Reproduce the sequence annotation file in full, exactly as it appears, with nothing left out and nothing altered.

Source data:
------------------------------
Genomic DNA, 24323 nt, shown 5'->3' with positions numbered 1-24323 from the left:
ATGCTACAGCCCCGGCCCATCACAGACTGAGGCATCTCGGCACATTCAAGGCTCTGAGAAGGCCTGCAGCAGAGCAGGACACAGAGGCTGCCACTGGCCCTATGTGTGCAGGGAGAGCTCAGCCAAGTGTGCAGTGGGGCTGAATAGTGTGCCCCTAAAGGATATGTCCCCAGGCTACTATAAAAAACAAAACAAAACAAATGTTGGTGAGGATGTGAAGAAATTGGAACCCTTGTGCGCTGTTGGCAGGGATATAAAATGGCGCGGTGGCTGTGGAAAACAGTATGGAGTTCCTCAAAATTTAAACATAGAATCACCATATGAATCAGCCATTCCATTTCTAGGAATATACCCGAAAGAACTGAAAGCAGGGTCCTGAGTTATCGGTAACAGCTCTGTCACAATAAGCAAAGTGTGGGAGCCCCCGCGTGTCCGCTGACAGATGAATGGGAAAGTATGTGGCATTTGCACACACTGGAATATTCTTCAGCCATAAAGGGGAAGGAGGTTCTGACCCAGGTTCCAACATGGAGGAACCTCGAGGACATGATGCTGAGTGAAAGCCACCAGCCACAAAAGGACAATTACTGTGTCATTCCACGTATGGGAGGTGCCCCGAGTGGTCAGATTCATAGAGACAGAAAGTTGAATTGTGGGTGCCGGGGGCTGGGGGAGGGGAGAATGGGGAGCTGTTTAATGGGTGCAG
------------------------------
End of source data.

Genomic DNA, 24323 nt, shown 5'->3' with positions numbered 1-24323 from the left:
ATGCTACAGCCCCGGCCCATCACAGACTGAGGCATCTCGGCACATTCAAGGCTCTGAGAAGGCCTGCAGCAGAGCAGGACACAGAGGCTGCCACTGGCCCTATGTGTGCAGGGAGAGCTCAGCCAAGTGTGCAGTGGGGCTGAATAGTGTGCCCCTAAAGGATATGTCCCCAGGCTACTATAAAAAACAAAACAAAACAAATGTTGGTGAGGATGTGAAGAAATTGGAACCCTTGTGCGCTGTTGGCAGGGATATAAAATGGCGCGGTGGCTGTGGAAAACAGTATGGAGTTCCTCAAAATTTAAACATAGAATCACCATATGAATCAGCCATTCCATTTCTAGGAATATACCCGAAAGAACTGAAAGCAGGGTCCTGAGTTATCGGTAACAGCTCTGTCACAATAAGCAAAGTGTGGGAGCCCCCGCGTGTCCGCTGACAGATGAATGGGAAAGTATGTGGCATTTGCACACACTGGAATATTCTTCAGCCATAAAGGGGAAGGAGGTTCTGACCCAGGTTCCAACATGGAGGAACCTCGAGGACATGATGCTGAGTGAAAGCCACCAGCCACAAAAGGACAATTACTGTGTCATTCCACGTATGGGAGGTGCCCCGAGTGGTCAGATTCATAGAGACAGAAAGTTGAATTGTGGGTGCCGGGGGCTGGGGGAGGGGAGAATGGGGAGCTGTTTAATGGGTGCAG